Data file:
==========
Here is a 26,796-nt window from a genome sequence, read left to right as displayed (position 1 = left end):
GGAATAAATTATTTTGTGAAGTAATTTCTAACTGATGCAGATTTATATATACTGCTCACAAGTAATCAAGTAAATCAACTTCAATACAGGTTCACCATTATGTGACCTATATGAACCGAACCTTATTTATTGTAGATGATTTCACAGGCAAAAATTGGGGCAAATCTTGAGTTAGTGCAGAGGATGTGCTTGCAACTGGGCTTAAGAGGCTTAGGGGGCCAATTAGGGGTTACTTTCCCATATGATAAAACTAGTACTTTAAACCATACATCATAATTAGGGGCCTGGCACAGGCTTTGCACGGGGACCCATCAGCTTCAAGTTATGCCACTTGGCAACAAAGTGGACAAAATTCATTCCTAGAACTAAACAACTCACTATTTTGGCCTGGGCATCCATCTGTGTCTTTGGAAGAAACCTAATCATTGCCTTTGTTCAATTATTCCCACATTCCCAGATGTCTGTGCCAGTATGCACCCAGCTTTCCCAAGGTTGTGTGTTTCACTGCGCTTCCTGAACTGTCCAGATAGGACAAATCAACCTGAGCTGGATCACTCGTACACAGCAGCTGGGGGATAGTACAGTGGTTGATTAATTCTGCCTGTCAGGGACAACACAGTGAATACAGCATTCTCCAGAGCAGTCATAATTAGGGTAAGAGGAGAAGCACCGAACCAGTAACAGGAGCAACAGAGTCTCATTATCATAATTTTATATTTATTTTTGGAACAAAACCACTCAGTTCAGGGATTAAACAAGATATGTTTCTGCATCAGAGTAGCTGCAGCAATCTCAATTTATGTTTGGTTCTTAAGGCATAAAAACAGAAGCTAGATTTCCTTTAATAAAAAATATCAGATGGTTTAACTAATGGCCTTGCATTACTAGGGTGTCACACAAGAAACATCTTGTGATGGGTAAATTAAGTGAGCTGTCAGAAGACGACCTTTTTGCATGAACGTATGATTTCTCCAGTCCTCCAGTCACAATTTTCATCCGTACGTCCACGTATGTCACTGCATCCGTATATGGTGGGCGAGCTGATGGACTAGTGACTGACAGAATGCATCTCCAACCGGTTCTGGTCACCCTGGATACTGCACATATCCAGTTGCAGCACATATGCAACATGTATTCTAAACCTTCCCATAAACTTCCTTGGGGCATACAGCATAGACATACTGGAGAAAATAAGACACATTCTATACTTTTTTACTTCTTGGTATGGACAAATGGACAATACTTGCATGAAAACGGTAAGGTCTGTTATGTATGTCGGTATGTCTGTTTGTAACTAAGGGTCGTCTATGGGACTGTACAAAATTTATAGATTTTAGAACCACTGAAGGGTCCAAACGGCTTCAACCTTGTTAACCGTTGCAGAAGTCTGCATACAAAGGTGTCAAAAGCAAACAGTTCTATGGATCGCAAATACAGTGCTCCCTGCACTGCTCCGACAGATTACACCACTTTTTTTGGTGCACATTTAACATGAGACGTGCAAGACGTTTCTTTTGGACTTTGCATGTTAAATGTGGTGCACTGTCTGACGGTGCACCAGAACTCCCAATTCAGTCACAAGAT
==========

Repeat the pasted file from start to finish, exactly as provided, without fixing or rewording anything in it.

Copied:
Here is a 26,796-nt window from a genome sequence, read left to right as displayed (position 1 = left end):
GGAATAAATTATTTTGTGAAGTAATTTCTAACTGATGCAGATTTATATATACTGCTCACAAGTAATCAAGTAAATCAACTTCAATACAGGTTCACCATTATGTGACCTATATGAACCGAACCTTATTTATTGTAGATGATTTCACAGGCAAAAATTGGGGCAAATCTTGAGTTAGTGCAGAGGATGTGCTTGCAACTGGGCTTAAGAGGCTTAGGGGGCCAATTAGGGGTTACTTTCCCATATGATAAAACTAGTACTTTAAACCATACATCATAATTAGGGGCCTGGCACAGGCTTTGCACGGGGACCCATCAGCTTCAAGTTATGCCACTTGGCAACAAAGTGGACAAAATTCATTCCTAGAACTAAACAACTCACTATTTTGGCCTGGGCATCCATCTGTGTCTTTGGAAGAAACCTAATCATTGCCTTTGTTCAATTATTCCCACATTCCCAGATGTCTGTGCCAGTATGCACCCAGCTTTCCCAAGGTTGTGTGTTTCACTGCGCTTCCTGAACTGTCCAGATAGGACAAATCAACCTGAGCTGGATCACTCGTACACAGCAGCTGGGGGATAGTACAGTGGTTGATTAATTCTGCCTGTCAGGGACAACACAGTGAATACAGCATTCTCCAGAGCAGTCATAATTAGGGTAAGAGGAGAAGCACCGAACCAGTAACAGGAGCAACAGAGTCTCATTATCATAATTTTATATTTATTTTTGGAACAAAACCACTCAGTTCAGGGATTAAACAAGATATGTTTCTGCATCAGAGTAGCTGCAGCAATCTCAATTTATGTTTGGTTCTTAAGGCATAAAAACAGAAGCTAGATTTCCTTTAATAAAAAATATCAGATGGTTTAACTAATGGCCTTGCATTACTAGGGTGTCACACAAGAAACATCTTGTGATGGGTAAATTAAGTGAGCTGTCAGAAGACGACCTTTTTGCATGAACGTATGATTTCTCCAGTCCTCCAGTCACAATTTTCATCCGTACGTCCACGTATGTCACTGCATCCGTATATGGTGGGCGAGCTGATGGACTAGTGACTGACAGAATGCATCTCCAACCGGTTCTGGTCACCCTGGATACTGCACATATCCAGTTGCAGCACATATGCAACATGTATTCTAAACCTTCCCATAAACTTCCTTGGGGCATACAGCATAGACATACTGGAGAAAATAAGACACATTCTATACTTTTTTACTTCTTGGTATGGACAAATGGACAATACTTGCATGAAAACGGTAAGGTCTGTTATGTATGTCGGTATGTCTGTTTGTAACTAAGGGTCGTCTATGGGACTGTACAAAATTTATAGATTTTAGAACCACTGAAGGGTCCAAACGGCTTCAACCTTGTTAACCGTTGCAGAAGTCTGCATACAAAGGTGTCAAAAGCAAACAGTTCTATGGATCGCAAATACAGTGCTCCCTGCACTGCTCCGACAGATTACACCACTTTTTTTGGTGCACATTTAACATGAGACGTGCAAGACGTTTCTTTTGGACTTTGCATGTTAAATGTGGTGCACTGTCTGACGGTGCACCAGAACTCCCAATTCAGTCACAAGAT